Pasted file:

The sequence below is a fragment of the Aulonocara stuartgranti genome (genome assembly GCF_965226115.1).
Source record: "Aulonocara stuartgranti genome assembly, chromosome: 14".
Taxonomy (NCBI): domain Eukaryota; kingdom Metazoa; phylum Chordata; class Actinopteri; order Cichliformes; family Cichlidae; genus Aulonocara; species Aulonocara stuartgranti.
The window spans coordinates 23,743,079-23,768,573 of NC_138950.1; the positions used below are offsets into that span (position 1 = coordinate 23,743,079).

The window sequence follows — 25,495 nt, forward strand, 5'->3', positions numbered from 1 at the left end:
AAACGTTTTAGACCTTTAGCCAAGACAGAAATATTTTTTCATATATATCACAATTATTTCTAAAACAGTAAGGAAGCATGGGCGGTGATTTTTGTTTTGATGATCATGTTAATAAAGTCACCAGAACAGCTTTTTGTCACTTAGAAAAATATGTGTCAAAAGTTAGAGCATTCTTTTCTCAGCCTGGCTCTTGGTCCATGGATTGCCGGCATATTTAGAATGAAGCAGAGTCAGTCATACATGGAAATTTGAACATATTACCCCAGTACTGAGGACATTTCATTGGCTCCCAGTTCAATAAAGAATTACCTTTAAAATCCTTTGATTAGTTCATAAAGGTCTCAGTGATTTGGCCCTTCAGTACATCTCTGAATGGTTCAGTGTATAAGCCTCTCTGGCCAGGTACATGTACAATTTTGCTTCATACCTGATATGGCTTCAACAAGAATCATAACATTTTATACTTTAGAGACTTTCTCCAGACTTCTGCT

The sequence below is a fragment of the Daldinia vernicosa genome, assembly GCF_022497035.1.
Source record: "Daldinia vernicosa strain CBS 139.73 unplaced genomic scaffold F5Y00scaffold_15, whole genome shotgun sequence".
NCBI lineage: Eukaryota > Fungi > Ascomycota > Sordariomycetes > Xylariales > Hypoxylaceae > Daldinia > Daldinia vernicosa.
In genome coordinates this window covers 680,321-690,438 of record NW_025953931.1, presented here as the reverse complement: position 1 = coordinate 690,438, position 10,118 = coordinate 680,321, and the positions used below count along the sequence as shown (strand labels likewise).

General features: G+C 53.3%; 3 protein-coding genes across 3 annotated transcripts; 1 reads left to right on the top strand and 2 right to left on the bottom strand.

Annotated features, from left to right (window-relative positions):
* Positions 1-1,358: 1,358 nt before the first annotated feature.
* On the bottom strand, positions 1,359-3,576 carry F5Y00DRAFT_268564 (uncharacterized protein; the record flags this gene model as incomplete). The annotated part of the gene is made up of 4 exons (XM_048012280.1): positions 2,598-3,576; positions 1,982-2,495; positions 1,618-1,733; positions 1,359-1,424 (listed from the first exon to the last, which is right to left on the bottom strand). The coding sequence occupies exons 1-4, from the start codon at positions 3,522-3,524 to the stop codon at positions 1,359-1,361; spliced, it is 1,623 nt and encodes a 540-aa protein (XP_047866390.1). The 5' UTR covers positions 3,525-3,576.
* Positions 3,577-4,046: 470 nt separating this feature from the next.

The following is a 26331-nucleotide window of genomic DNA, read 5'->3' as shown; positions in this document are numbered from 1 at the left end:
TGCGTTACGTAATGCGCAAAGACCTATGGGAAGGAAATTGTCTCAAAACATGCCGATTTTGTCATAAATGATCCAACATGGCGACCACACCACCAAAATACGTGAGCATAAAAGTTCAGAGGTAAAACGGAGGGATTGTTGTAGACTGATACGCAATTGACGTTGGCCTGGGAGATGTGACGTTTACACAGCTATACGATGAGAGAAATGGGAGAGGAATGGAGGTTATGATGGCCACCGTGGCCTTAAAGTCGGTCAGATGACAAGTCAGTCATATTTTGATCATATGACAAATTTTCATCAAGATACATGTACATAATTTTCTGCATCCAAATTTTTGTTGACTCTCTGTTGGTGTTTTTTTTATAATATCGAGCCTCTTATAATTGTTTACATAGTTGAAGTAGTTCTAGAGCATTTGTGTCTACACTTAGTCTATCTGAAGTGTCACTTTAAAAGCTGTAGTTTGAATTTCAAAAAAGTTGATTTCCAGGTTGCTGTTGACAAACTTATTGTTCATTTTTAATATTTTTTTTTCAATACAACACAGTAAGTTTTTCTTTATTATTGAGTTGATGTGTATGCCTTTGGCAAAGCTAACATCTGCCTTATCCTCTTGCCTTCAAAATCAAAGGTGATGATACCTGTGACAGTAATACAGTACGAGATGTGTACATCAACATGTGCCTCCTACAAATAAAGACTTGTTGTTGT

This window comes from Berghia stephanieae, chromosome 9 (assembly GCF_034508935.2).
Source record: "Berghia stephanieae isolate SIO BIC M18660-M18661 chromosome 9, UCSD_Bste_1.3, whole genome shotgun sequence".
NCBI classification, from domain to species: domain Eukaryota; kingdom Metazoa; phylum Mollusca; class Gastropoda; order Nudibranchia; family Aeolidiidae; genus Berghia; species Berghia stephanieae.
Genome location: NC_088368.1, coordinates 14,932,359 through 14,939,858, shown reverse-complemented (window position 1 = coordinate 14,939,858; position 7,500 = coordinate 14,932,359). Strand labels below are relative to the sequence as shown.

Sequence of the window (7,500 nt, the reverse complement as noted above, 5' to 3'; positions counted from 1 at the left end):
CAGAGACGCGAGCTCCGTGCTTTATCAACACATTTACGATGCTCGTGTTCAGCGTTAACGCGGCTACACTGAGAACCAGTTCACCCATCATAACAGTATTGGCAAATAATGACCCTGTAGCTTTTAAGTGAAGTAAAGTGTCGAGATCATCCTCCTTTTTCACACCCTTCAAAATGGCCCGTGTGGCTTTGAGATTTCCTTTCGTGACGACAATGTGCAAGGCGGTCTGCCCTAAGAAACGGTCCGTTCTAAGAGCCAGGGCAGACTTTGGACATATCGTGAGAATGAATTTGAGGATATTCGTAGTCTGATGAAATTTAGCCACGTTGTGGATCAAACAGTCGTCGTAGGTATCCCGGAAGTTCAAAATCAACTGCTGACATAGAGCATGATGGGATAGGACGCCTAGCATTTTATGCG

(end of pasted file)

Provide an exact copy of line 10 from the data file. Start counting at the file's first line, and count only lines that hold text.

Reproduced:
In genome coordinates this window covers 680,321-690,438 of record NW_025953931.1, presented here as the reverse complement: position 1 = coordinate 690,438, position 10,118 = coordinate 680,321, and the positions used below count along the sequence as shown (strand labels likewise).